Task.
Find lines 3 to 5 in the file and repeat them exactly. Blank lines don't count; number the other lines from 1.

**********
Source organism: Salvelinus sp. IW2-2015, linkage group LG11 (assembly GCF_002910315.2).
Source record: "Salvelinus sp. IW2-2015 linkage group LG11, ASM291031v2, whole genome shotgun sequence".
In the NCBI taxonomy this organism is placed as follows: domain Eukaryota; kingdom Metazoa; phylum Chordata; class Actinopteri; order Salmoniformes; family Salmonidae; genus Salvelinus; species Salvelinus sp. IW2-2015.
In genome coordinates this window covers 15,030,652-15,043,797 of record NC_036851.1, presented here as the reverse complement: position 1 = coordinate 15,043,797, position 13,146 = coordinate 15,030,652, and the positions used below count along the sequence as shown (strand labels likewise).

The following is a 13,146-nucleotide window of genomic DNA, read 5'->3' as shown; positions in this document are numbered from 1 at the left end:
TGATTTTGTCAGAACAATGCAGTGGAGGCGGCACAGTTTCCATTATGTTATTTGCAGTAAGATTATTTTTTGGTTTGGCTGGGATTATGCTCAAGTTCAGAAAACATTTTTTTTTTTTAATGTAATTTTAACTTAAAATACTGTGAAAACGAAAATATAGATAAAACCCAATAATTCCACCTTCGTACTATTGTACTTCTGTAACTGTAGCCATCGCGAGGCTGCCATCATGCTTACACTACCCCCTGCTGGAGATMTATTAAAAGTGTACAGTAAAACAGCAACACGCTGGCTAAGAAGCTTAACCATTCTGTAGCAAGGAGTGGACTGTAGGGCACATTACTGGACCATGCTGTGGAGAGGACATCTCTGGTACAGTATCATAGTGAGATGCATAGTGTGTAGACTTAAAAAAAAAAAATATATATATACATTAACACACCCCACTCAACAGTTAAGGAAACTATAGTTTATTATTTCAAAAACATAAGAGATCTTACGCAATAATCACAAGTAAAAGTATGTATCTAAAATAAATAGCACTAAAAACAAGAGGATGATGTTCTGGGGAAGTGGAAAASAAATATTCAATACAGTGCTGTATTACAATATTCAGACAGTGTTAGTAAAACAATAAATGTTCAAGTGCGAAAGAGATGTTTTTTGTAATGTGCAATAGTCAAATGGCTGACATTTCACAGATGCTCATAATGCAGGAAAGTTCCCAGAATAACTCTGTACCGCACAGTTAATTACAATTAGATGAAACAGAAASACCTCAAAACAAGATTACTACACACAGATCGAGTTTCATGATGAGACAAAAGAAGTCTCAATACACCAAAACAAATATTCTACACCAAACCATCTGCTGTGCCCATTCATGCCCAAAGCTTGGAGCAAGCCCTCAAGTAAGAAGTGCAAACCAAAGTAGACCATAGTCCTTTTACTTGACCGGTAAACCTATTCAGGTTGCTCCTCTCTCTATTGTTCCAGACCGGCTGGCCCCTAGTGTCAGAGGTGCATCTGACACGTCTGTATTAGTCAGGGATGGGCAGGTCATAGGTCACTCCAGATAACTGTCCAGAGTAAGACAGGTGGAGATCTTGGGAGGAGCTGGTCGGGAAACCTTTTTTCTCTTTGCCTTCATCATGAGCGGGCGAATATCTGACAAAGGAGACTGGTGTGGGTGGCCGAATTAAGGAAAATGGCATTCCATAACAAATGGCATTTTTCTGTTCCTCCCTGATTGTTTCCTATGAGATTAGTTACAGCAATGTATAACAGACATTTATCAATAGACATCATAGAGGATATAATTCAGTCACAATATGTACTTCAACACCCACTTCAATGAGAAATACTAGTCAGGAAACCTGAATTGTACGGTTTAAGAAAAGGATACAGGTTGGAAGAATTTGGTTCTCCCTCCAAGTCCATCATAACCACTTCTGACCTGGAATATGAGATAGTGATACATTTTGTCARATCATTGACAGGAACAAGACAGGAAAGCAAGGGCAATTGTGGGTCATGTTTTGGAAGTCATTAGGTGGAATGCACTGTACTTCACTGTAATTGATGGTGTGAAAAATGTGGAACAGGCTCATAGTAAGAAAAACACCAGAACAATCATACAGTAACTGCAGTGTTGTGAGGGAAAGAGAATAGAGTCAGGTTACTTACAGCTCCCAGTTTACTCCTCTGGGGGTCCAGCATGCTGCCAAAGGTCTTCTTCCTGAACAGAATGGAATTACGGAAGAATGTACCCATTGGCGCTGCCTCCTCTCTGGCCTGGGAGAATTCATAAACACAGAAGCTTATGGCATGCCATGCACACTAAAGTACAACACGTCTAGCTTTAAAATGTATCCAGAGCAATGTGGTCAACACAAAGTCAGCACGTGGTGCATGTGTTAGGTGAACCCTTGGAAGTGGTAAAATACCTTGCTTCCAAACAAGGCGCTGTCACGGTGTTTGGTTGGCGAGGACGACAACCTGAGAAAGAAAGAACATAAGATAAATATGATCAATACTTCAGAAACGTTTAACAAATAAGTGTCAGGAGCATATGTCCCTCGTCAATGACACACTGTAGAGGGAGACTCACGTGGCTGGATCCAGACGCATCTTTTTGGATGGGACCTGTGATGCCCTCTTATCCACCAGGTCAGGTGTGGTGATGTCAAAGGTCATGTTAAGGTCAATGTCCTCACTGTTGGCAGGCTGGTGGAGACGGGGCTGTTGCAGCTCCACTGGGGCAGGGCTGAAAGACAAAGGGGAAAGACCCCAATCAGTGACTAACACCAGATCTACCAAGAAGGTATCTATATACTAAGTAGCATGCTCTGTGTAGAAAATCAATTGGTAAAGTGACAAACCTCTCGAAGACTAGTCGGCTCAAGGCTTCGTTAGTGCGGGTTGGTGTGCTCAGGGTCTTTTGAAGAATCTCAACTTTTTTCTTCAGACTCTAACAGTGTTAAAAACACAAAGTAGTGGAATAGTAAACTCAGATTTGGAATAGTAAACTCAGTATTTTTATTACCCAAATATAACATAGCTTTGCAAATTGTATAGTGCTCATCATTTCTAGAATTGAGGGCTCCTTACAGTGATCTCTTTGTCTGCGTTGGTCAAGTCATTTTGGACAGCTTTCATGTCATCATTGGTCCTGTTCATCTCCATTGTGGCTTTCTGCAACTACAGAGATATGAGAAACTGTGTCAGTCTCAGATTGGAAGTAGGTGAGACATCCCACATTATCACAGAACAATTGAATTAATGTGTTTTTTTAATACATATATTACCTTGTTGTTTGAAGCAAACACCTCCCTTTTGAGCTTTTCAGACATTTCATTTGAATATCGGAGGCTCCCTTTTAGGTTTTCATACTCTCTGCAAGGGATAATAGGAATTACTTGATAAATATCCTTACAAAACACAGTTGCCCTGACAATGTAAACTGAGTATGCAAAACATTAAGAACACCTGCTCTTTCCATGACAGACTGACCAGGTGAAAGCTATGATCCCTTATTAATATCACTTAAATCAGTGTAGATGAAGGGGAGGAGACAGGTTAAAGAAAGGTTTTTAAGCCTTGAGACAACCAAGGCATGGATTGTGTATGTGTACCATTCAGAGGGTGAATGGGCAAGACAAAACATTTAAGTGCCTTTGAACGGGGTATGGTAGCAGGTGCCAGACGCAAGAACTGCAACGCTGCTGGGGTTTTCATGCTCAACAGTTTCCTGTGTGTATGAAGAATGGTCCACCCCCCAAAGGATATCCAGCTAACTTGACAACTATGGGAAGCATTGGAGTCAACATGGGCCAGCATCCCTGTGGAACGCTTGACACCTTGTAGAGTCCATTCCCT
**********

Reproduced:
In the NCBI taxonomy this organism is placed as follows: domain Eukaryota; kingdom Metazoa; phylum Chordata; class Actinopteri; order Salmoniformes; family Salmonidae; genus Salvelinus; species Salvelinus sp. IW2-2015.
In genome coordinates this window covers 15,030,652-15,043,797 of record NC_036851.1, presented here as the reverse complement: position 1 = coordinate 15,043,797, position 13,146 = coordinate 15,030,652, and the positions used below count along the sequence as shown (strand labels likewise).

The following is a 13,146-nucleotide window of genomic DNA, read 5'->3' as shown; positions in this document are numbered from 1 at the left end: